More Savings at KellysCloset.com

Take $5 off a purchase of $35 or more. Excludes bumGenius, Flip, Econobum, Hemp Babies and Gro-Via brands. Use Coupon Code: MAY5
Limit 1 code per order. Limit 3 uses per customer.

Take $10 off a purchase of $100 or more. Excludes bumGenius, Flip, Econobum, Hemp Babies and Gro-Via brands. Use Coupon Code: MAY10
Limit 1 code per order. Limit 3 uses per customer.

Take $35 off a purchase of $250 or more. Excludes bumGenius, Flip, Econobum, Hemp Babies and Gro-Via brands. Use Coupon Code: MAY35
Limit 1 code per order. Limit 3 uses per customer.
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Super Saver Coupon

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Fluff Friday


Question of the week:
What is your favorite on-line parenting community? Please respond by Thursday, May 19th, at 7pm EST. (You can only answer the "Question of the Week" ONCE PER GIVEAWAY, NOT PER DAY.)


Other ways to enter:
  1. Head on over to the Swaddlebees and Blueberry Facebook page. Leave a comment on their wall that The Cloth Diaper Whisperer sent you.
  2. Being a follower of our blog or subscribing to our blog, gives you one extra comment PER GIVEAWAY, NOT PER DAY. Simply post a comment saying that you are a follower.
  3. Commenting in other posts during the week will give you ONE EXTRA comment PER EACH comment that you make. Simply post a comment on this one saying the title of the post where you wrote your comment. So, what are you waiting for?? Participating in other posts pays off!!! You must have your Blogger profile accessible to be selected as a winner.
  4. Fluff Friday Advertising the giveaway in a forum or other blog gives you ONE extra comment PER GIVEAWAY, NOT PER DAY. Simply post a comment saying that you are a advertising and where.
  5. Using our button on your blog (or starting to) gives you one extra comment PER GIVEAWAY, NOT PER DAY. Simply post a comment saying that you are using it and where.
  6. Being a fan of our Facebook group gives you one extra comment PER GIVEAWAY, NOT PER DAY. Post a comment with your facebook id as a comment to this post.
  7. Being a follower on Twitter gives you one extra comment PER GIVEAWAY, NOT PER DAY. Simply post a comment saying that you are a follower and your Twitter ID.
  8. One entry for signing up for our newsletter at Kelly's Closet. Post a comment when you sign up or if you are already signed up.
  9. Tweet @flipdiapers fluff friday #clothdiapers giveaway Enter at http://www.theclothdiaperwhisperer.com/. Then come back and comment that you tweeted AND the exact tweet (not tweet id status).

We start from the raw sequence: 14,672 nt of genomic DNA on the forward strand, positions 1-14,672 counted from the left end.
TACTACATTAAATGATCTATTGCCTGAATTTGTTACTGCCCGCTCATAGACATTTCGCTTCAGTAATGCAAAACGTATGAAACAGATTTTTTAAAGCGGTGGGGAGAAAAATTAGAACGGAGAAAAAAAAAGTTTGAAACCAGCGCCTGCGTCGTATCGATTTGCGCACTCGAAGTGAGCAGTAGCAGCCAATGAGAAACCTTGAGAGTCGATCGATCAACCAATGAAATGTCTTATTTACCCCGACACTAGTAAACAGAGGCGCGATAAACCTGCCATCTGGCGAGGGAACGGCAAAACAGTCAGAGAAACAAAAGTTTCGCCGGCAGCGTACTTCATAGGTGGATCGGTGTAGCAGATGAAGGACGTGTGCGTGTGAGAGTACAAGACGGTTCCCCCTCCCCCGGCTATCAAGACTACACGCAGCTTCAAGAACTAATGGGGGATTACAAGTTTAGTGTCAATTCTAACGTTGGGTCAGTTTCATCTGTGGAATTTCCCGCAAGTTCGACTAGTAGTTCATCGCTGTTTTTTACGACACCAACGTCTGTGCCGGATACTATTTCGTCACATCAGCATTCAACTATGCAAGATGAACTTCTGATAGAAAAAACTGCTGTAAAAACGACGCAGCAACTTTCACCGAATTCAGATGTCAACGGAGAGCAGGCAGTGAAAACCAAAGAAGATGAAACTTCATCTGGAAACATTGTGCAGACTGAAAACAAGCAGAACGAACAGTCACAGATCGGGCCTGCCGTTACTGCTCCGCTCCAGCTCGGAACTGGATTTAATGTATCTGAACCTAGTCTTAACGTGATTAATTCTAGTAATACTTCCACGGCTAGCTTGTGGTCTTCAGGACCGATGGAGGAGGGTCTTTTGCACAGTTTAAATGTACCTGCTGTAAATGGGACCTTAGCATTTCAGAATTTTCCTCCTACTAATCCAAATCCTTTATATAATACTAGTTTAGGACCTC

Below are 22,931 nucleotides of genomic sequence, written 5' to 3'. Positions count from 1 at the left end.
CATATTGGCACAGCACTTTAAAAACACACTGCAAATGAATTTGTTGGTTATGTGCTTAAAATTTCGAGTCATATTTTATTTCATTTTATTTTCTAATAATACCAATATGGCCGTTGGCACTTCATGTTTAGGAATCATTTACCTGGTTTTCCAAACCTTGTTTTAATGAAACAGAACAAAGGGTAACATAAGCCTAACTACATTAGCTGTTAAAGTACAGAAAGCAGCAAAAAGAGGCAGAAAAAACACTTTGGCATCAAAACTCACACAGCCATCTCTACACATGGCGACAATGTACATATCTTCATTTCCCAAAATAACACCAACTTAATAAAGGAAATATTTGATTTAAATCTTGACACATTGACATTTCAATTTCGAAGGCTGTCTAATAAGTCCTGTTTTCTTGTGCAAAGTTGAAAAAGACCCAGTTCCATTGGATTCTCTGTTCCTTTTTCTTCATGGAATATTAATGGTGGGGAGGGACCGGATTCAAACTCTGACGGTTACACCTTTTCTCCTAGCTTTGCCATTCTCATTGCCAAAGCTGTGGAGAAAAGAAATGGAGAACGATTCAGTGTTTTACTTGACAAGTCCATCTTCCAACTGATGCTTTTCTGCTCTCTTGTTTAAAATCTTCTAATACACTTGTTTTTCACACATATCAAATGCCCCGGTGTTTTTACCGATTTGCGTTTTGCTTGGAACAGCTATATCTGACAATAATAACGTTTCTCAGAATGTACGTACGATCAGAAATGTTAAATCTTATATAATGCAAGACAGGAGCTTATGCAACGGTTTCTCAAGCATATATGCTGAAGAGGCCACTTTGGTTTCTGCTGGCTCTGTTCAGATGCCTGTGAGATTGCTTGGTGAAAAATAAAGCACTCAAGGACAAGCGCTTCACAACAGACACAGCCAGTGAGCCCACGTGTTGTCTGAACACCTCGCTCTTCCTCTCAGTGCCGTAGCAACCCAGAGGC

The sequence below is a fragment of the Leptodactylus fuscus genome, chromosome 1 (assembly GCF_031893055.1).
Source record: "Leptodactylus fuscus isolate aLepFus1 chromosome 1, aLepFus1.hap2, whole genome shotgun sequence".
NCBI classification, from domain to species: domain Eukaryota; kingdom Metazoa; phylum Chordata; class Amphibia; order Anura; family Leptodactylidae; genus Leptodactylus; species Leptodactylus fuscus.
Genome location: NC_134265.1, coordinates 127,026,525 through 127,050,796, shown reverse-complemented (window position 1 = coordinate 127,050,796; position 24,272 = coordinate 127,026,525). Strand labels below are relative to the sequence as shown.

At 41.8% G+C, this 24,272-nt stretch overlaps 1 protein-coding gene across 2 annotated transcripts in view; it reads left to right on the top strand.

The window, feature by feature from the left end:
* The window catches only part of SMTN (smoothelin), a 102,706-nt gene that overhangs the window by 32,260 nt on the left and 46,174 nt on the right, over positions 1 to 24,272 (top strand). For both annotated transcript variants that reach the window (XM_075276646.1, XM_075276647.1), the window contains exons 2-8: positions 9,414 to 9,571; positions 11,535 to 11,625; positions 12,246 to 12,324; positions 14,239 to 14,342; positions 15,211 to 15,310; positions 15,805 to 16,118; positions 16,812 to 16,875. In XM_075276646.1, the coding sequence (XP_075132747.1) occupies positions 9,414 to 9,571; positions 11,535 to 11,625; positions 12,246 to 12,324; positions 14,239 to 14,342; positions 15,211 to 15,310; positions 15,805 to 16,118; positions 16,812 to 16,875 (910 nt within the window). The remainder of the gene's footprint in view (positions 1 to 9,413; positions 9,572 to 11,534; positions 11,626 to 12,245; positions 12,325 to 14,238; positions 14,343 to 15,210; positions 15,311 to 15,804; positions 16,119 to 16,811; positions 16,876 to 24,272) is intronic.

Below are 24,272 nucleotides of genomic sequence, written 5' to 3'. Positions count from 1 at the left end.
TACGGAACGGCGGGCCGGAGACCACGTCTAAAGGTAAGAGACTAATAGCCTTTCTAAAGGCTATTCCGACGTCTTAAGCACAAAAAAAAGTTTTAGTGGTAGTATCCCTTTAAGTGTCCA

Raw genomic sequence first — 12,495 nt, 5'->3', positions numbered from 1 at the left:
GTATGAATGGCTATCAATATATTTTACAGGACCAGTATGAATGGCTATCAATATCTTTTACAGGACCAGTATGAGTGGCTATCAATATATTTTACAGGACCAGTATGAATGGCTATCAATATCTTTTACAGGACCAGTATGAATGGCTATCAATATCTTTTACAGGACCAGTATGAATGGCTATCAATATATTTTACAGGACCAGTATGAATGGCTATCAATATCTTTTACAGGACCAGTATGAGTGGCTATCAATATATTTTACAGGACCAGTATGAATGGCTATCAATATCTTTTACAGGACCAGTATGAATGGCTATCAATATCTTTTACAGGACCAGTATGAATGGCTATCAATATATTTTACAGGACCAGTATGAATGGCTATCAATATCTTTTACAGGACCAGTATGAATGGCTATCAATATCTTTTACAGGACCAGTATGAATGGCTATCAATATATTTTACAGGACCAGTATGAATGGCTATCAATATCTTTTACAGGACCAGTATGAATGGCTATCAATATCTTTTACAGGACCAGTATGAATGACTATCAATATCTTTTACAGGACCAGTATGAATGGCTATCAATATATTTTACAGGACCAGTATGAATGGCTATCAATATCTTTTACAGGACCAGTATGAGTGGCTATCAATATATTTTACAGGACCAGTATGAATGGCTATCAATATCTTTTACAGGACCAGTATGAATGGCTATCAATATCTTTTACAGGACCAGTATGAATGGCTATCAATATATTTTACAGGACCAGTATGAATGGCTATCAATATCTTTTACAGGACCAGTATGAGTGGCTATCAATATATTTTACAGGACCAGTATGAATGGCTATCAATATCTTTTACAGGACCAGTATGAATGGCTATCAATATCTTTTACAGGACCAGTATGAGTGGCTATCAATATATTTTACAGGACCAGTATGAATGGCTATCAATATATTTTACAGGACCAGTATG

10. Tweet any unique tweet with @swaddlebees #clothdiapers. Cut and paste your tweet (not tweet id status) and post as a comment. You can get 1 entry for EVERY unique tweet!
  11. Being an affiliate of Kelly's Closet. Please post your affiliate id in your comment.
  12. Place an order at any DiaperShops store between 5/13-5/19. Post your order # and order date in the comments.
  13. Leave a product review at Kelly's Closet and return to the blog and comment which product you reviewed.
  14. Start a thread about our giveaway or comment on a thread that is about or giveaway on any chat room (http://www.diaperpin.com/, http://www.diaperswappers.com/, etc) . Post the name of the thread AND the url of your comment.
  15. Start a new discussion (or respond to a current discussion) on either DiaperShops Facebook or The Cloth Diaper Whisperer Facebook. Come back and leave a comment with the title of discussion AND which Facebook page you posted on as a comment to this post.

Have questions?? Visit our FAQ's.

How?
We will draw one winner randomly with an "Online Number Generator" and will make a post with the winner on Friday, May 20th. It is the responsibility of the winner to contact us to claim their prize.

Who can participate?
US Residents are welcome!

Important note about the winner:
If we haven't heard from the winner by the closing time of next week's giveaway, we will choose another winner that will be published TOGETHER with next week's winner.

Good luck, and don't forget to tell all your family and friends about the giveaway! In case that you don't win, what a better person to win than a friend of yours!!

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Fluff Friday 130

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This week's Fluff Friday winner is Melody J!

She will receive:
2-Flip One-Size Diaper Covers
1-dozen-Birdseye Cotton Flat Diapers

CONGRATULATIONS!!!!!! Please, contact us ASAP so we can get your winnings out to you!!!
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Fluff Friday 129 WINNER!